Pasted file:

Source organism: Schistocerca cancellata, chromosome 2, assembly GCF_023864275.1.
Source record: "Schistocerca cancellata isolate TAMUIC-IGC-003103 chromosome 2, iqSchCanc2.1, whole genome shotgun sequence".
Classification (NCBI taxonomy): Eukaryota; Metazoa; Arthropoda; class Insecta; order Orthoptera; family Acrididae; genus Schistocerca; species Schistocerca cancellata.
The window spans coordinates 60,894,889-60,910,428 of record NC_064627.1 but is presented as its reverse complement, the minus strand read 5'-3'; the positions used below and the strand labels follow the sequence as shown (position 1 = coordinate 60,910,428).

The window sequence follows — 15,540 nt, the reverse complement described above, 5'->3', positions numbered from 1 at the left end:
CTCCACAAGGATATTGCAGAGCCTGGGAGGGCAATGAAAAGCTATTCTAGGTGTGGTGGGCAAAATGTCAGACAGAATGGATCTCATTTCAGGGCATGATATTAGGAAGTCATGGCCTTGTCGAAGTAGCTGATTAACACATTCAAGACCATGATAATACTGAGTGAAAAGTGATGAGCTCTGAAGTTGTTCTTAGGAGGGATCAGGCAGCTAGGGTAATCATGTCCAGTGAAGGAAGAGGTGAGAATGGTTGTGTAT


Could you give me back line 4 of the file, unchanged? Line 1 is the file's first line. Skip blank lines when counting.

The window spans coordinates 60,894,889-60,910,428 of record NC_064627.1 but is presented as its reverse complement, the minus strand read 5'-3'; the positions used below and the strand labels follow the sequence as shown (position 1 = coordinate 60,910,428).